oh boy, something else to fret about 😜

     

    I suggest you get a variety or resistors at different wattages and compositions to try; wire wound and non-inductive wire wound, carbon composition,  ceramic, metal film, and so on... how about Vishay metal film like Placette uses in their passive volume controls?

     

    here's a source for various audiophile approved resistors

     

    https://www.percyaudio.com/Catalog.pdf

     

     

     

    WIlson is very precise about their purpose, the options, and warns against experimenting here (as if they hadn't), and they were thoughtful enough to include another set of theirs.

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    On 6/29/2022 at 1:01 PM, Darryl R said:

    WIlson is very precise about their purpose, the options, and warns against experimenting here (as if they hadn't), and they were thoughtful enough to include another set of theirs.

     

    My response was a bit tongue in cheek, but then again, not really. If you are willing to try various speaker cables to "tune" the speakers to your liking, it seems reasonable to try various resistors. It certainly can't hurt anything. 

     

    I would expect Wilson to declare they supplied the best resistor. If not, how could you trust that they supplied the best of everything for the task at hand? That said, I once had a set of Witts that was wired internally with Monster cable. Maybe it was the perfect wire for the job, but it did make me wonder.

     

     

     

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    2 hours ago, bbosler said:

     

    My response was a bit tongue in cheek, but then again, not really. If you are willing to try various speaker cables to "tune" the speakers to your liking, it seems reasonable to try various resistors. It certainly can't hurt anything. 

     

    I would expect Wilson to declare they supplied the best resistor. If not, how could you trust that they supplied the best of everything for the task at hand? That said, I once had a set of Witts that was wired internally with Monster cable. Maybe it was the perfect wire for the job, but it did make me wonder.

     

     

     

     

    And after that maybe head out to your garage to tweak the suspension on your BMW....Your chances of improving on the original are about the same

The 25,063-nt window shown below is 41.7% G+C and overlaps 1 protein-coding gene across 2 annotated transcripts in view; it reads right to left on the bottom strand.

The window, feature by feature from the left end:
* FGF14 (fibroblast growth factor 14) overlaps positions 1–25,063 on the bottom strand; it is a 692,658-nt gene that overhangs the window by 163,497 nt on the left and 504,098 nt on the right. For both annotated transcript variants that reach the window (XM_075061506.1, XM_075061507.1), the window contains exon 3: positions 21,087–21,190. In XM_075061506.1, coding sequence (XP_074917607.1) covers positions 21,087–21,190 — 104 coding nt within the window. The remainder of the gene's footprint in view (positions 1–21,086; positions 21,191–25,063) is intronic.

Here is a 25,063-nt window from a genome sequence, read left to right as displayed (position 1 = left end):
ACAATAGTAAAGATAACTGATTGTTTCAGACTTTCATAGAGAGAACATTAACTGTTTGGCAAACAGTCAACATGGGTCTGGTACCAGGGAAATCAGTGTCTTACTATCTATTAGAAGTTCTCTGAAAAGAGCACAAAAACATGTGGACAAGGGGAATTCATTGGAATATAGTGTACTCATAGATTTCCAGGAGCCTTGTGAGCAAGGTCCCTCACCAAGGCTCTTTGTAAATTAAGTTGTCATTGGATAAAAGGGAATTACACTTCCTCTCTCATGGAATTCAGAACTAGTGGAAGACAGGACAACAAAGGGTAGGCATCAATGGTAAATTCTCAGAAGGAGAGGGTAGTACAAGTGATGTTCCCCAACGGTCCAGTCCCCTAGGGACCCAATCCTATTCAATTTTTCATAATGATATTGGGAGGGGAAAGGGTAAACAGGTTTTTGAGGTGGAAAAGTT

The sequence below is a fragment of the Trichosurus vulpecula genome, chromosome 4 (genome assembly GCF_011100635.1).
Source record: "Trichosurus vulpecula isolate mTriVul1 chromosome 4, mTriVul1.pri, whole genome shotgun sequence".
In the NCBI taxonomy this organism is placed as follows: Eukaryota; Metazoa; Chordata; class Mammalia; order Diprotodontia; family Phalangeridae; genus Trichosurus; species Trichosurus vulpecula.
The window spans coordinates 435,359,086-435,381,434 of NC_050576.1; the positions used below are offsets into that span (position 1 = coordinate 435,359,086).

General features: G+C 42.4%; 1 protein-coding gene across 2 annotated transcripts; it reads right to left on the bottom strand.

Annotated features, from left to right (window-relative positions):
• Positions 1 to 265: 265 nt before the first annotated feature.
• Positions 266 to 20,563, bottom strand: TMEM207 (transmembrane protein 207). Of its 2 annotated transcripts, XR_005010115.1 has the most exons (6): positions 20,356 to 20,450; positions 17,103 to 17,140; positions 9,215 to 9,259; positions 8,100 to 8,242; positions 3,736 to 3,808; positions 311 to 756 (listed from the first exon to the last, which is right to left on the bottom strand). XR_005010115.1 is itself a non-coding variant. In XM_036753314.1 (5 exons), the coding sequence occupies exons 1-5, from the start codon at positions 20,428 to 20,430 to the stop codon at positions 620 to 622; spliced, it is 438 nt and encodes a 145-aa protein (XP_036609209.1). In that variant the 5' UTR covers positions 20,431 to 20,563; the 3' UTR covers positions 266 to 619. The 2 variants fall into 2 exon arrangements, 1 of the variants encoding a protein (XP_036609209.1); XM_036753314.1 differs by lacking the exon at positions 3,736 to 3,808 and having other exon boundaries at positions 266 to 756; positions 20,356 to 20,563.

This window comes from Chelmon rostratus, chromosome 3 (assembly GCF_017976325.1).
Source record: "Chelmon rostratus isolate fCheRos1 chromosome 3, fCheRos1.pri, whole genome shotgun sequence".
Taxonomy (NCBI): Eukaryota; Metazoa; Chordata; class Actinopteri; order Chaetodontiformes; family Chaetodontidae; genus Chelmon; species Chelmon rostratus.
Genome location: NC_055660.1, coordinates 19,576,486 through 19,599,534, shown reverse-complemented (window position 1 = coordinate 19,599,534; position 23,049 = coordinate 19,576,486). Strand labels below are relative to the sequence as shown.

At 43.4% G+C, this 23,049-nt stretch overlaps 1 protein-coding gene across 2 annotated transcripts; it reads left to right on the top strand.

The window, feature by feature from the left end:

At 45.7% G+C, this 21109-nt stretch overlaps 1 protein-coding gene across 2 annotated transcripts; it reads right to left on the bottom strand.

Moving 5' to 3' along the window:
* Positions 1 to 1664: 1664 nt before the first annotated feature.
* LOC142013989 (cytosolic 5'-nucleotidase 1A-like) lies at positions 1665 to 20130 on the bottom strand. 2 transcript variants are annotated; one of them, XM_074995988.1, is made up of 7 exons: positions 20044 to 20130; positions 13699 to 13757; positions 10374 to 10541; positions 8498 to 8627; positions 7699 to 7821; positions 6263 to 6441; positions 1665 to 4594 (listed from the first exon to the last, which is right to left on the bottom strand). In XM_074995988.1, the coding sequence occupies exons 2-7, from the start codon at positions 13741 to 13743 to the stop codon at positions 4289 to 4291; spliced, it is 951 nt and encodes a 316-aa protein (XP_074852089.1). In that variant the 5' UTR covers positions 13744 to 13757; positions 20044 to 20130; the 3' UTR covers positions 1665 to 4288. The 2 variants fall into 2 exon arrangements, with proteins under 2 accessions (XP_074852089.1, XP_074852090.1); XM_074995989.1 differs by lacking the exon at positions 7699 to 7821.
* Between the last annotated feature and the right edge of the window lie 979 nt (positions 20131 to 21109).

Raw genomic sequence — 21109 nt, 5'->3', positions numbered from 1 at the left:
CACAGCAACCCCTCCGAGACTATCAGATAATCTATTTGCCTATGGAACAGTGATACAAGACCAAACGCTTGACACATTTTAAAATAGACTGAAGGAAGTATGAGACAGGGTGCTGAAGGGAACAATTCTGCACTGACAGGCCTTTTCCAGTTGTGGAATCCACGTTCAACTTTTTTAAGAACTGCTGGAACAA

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    43 minutes ago, PeterG said:

    And after that maybe head out to your garage to tweak the suspension on your BMW....Your chances of improving on the original are about the same

     

    actually, there are many high-performance shops that do just that. They take a stock BMW or Mercedes or whatever and elevate it to the next level. Same idea with audio. Everything is built to a price point and tuned to what one person or small team of people believe to be the best they can do at that price point, so the idea that what comes stock can't be improved upon is just wrong. Nothing is perfect. Everything can be improved. 

     

    and I'll leave it at that

     

     

     

     

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    1 hour ago, bbosler said:

     

    actually, there are many high-performance shops that do just that. They take a stock BMW or Mercedes or whatever and elevate it to the next level. Same idea with audio. Everything is built to a price point and tuned to what one person or small team of people believe to be the best they can do at that price point, so the idea that what comes stock can't be improved upon is just wrong. Nothing is perfect. Everything can be improved. 

     

    and I'll leave it at that

     

     

     

     

    Yes, there are many tuners who work on BMW, Mercedes, etc.  They generally lower/stiffen the suspension, allowing for faster cornering, track times, etc.  But two problems here.  First, these shops are professionals, the vast majority of AS readers are not.  Second, a stiffer suspension, like a brighter tweeter or bigger bass, is not necessarily an improvement overall. 

     

    So if you're going to devote years of professional time, and aim to improve one specific aspect of performance while consciously sacrificing others, then you may be able to "improve" on BMW or Wilson.  Other than that, maybe a little humility is in order

     

     

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    Humility? 

     

    so now you want to make it personal?

     

    good day

     

     

     

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    Everything done by a company is a compromise ... it has to be, because their number one goal is to get product out the door, and the overheads of running the organisation need to be covered. An astute enthusiast will always be able to fine tune, because he can bring in an excessively costly part to replace the manufacturer's 'compromise' - expense be hanged, it's his baby! :)

     

    And sometimes a prestige manufacturer compromises, too much. Speaking of BMW, their suspensions may be fine; but there are many, many mechanics who refuse to touch older units of that make. Why? Because they used inferior plastic for many engine parts; and as soon as one touches one of these items on a higher mileage unit, it breaks! A simple repair becomes a multi thousand dollar nightmare, and a very unhappy customer results ...

     

    So, do your research carefully ... just because a company had a name doesn't guarantee anything.